A judge this weekend denied convicted pharmaceutical executive Martin Shkreli’s request to leave prison so he could research a treatment for the novel coronavirus, after the probation department dismissed his rationale as the type of “delusional self-aggrandizing behavior” that got him locked up.

Shkreli, who gained notoriety as the “Pharma Bro” executive who raised the price of an AIDS drug by 5,000 percent, has been serving a seven-year sentence at a low-security prison in Allenwood, Pa., since his 2017 conviction for defrauding investors. Known for taunting his critics, Shkreli has been banned from Twitter and denied bail over antics including a bounty on Hillary Clinton’s hair.

Prisoners nationwide have sought release during the coronavirus pandemic, as correctional centers turn into hot spots for the virus. But Shkreli’s request was unusual: Last month, his attorney asked federal authorities to release him to his fiancee’s New York City apartment so he could perform lab work.

In a separate research proposal posted online, Shkreli, 37, said that the pharmaceutical industry’s efforts to create a treatment for covid-19 are “inadequate” and that he is “one of the few executives experienced in ALL aspects of drug development.”

In their review of Shkreli’s request for a three-month release under “strict supervision,” the probation department overseeing his case marveled at Shkreli’s claim that he could find a covid-19 cure that has “so far eluded the best medical and scientific minds in the world working around the clock.”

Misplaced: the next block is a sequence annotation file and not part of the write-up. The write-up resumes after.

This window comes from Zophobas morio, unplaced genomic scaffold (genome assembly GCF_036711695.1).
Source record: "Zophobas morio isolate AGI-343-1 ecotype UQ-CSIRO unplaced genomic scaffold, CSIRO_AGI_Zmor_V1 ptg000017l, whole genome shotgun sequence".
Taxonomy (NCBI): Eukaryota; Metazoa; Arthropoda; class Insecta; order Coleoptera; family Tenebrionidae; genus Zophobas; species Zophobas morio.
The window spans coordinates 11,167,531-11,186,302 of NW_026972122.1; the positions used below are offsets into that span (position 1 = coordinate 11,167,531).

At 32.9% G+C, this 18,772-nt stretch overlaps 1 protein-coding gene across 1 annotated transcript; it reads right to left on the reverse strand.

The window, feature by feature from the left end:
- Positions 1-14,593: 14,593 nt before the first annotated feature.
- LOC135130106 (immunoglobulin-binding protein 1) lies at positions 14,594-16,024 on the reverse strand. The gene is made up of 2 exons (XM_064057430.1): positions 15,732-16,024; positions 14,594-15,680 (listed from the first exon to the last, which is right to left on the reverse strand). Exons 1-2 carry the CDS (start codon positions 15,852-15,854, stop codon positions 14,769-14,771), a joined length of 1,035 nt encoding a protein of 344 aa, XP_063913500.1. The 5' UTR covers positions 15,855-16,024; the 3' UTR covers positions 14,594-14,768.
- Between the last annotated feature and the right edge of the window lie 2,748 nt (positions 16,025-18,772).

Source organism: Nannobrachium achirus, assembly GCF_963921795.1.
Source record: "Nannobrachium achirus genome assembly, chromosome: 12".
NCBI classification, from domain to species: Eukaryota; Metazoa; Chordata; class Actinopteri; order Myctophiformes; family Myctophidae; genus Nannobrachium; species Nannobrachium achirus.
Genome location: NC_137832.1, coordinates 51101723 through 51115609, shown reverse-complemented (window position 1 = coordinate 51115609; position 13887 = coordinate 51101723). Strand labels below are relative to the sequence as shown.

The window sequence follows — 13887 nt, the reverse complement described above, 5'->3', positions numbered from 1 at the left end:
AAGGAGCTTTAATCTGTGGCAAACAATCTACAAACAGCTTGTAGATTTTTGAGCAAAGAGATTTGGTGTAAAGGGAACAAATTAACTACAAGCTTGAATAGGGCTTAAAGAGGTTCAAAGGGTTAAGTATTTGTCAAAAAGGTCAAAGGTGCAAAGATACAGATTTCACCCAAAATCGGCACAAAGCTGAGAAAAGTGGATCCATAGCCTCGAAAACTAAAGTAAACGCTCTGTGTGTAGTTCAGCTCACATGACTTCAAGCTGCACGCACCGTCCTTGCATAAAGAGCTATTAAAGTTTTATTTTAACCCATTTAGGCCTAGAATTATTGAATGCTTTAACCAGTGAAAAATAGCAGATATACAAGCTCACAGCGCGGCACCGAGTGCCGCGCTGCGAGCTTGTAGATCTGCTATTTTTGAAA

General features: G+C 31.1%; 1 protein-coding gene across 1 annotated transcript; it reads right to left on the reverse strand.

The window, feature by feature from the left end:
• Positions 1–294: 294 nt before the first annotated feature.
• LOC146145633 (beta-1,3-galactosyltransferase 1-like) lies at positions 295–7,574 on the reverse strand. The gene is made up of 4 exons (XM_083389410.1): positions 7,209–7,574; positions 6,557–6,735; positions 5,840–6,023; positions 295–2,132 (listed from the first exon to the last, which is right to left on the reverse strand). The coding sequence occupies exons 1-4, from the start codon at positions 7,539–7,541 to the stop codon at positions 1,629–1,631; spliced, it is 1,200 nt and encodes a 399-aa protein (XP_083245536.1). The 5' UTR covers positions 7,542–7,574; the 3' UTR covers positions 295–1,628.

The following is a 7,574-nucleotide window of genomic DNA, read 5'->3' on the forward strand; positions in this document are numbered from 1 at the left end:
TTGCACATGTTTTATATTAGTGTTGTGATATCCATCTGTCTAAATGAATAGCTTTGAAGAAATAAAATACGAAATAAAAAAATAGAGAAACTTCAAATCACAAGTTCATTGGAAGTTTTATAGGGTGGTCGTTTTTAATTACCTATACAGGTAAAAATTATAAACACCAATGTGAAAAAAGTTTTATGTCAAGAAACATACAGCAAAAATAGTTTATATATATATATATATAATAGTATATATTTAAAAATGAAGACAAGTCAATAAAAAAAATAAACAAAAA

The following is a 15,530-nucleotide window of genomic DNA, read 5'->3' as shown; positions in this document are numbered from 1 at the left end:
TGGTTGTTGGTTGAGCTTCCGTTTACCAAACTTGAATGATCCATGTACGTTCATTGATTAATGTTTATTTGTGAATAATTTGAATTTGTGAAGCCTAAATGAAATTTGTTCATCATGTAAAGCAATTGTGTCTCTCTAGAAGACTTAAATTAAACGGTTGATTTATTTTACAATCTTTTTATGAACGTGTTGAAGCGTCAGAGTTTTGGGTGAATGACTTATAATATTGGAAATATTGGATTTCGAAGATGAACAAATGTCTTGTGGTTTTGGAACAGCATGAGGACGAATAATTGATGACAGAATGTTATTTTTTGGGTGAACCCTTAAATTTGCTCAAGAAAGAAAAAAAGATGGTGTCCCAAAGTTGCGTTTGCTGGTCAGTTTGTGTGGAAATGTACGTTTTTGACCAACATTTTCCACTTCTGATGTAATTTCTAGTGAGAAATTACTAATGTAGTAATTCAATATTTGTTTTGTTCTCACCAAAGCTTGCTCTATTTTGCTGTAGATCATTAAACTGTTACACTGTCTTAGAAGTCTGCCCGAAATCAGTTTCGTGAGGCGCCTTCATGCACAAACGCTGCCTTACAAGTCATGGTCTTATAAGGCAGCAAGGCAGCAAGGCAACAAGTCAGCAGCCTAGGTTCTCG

It’s that type of thinking that landed him in prison, the department said, according to U.S. District Judge Kiyo Matsumoto’s nine-page ruling issued Saturday. The disgraced executive has repeatedly flouted authorities and seemed to revel in even a critical national spotlight; he famously smirked at a congressional hearing on drug price-gouging and live-streamed to supporters the day after his first arrest.

In her denial of the furlough request, Matsumoto wrote that Shkreli was “healthy,” that he had no “recent history of preexisting medical conditions that place him at higher risk” and that no cases of the virus have been reported at the prison.

“Defendant requests to be released into, among other places, an apartment in New York City, the epicenter of the covid-19 pandemic,” Matsumoto wrote.

Ben Brafman, Shkreli’s attorney, said in a statement Sunday that they were “disappointed” by the decision but that it was “not unexpected.”

Derek Hawkins contributed to this report.